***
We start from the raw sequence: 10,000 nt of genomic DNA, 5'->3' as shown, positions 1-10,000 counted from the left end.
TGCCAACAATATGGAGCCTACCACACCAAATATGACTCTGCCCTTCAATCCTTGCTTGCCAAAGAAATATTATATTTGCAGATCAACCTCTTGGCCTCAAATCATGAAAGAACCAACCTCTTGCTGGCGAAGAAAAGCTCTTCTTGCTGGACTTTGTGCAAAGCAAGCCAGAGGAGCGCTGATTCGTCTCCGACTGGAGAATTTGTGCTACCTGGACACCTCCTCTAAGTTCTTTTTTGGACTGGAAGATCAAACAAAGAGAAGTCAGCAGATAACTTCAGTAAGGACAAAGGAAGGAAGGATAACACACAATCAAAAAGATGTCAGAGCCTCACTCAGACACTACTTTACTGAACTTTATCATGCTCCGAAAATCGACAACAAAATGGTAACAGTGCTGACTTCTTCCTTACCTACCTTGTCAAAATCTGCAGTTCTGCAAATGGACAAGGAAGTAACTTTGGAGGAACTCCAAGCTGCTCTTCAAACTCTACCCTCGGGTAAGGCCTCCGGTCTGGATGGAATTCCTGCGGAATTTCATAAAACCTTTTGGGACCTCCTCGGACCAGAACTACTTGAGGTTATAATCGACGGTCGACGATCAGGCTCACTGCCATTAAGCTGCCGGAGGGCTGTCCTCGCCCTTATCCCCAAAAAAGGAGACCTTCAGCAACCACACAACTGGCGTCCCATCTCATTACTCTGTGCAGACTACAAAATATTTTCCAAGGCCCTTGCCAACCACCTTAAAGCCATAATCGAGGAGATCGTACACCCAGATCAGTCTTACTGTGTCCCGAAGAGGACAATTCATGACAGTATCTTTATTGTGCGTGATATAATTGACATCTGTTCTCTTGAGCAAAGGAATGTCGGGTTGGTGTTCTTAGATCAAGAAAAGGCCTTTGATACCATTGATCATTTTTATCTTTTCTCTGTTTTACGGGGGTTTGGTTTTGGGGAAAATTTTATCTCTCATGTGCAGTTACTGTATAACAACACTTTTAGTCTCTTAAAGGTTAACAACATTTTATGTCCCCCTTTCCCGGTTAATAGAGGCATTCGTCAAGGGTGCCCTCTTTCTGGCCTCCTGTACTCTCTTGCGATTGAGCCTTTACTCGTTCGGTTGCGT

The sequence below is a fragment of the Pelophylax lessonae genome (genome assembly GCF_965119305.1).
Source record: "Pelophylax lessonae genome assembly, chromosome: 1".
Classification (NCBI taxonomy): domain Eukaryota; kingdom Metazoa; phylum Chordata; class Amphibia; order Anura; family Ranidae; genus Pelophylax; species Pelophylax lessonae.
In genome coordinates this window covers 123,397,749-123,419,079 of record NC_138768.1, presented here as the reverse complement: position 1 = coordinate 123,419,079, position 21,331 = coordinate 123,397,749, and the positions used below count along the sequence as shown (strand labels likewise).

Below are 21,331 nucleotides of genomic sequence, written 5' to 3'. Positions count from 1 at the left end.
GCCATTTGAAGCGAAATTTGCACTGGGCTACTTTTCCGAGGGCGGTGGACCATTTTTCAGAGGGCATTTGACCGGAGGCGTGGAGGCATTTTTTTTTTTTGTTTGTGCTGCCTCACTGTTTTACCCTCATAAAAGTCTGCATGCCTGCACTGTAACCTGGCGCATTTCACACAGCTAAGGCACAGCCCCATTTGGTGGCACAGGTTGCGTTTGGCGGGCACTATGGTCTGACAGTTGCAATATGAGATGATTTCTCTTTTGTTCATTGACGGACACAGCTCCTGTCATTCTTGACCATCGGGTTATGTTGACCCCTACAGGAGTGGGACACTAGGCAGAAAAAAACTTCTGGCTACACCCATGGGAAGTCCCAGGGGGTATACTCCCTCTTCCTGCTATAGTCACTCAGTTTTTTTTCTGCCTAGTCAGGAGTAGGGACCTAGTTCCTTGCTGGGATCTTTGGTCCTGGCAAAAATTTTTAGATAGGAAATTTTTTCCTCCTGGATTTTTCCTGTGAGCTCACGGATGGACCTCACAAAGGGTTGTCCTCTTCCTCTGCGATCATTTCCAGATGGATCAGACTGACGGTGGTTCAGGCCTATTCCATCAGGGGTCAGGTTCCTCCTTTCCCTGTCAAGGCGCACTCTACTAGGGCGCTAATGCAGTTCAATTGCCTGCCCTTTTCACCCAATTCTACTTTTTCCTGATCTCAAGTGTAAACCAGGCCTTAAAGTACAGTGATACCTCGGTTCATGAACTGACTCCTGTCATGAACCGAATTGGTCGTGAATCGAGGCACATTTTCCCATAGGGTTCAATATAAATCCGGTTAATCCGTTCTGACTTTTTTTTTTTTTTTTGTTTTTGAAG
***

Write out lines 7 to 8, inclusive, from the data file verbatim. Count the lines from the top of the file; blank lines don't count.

Below are 21,331 nucleotides of genomic sequence, written 5' to 3'. Positions count from 1 at the left end.
GCCATTTGAAGCGAAATTTGCACTGGGCTACTTTTCCGAGGGCGGTGGACCATTTTTCAGAGGGCATTTGACCGGAGGCGTGGAGGCATTTTTTTTTTTTGTTTGTGCTGCCTCACTGTTTTACCCTCATAAAAGTCTGCATGCCTGCACTGTAACCTGGCGCATTTCACACAGCTAAGGCACAGCCCCATTTGGTGGCACAGGTTGCGTTTGGCGGGCACTATGGTCTGACAGTTGCAATATGAGATGATTTCTCTTTTGTTCATTGACGGACACAGCTCCTGTCATTCTTGACCATCGGGTTATGTTGACCCCTACAGGAGTGGGACACTAGGCAGAAAAAAACTTCTGGCTACACCCATGGGAAGTCCCAGGGGGTATACTCCCTCTTCCTGCTATAGTCACTCAGTTTTTTTTCTGCCTAGTCAGGAGTAGGGACCTAGTTCCTTGCTGGGATCTTTGGTCCTGGCAAAAATTTTTAGATAGGAAATTTTTTCCTCCTGGATTTTTCCTGTGAGCTCACGGATGGACCTCACAAAGGGTTGTCCTCTTCCTCTGCGATCATTTCCAGATGGATCAGACTGACGGTGGTTCAGGCCTATTCCATCAGGGGTCAGGTTCCTCCTTTCCCTGTCAAGGCGCACTCTACTAGGGCGCTAATGCAGTTCAATTGCCTGCCCTTTTCACCCAATTCTACTTTTTCCTGATCTCAAGTGTAAACCAGGCCTTAAAGTACAGTGATACCTCGGTTCATGAACTGACTCCTGTCATGAACCGAATTGGTCGTGAATCGAGGCACATTTTCCCATAGGGTTCAATATAAATCCGGTTAATCCGTTCTGACTTTTTTTTTTTTTTTTGTTTTTGAAG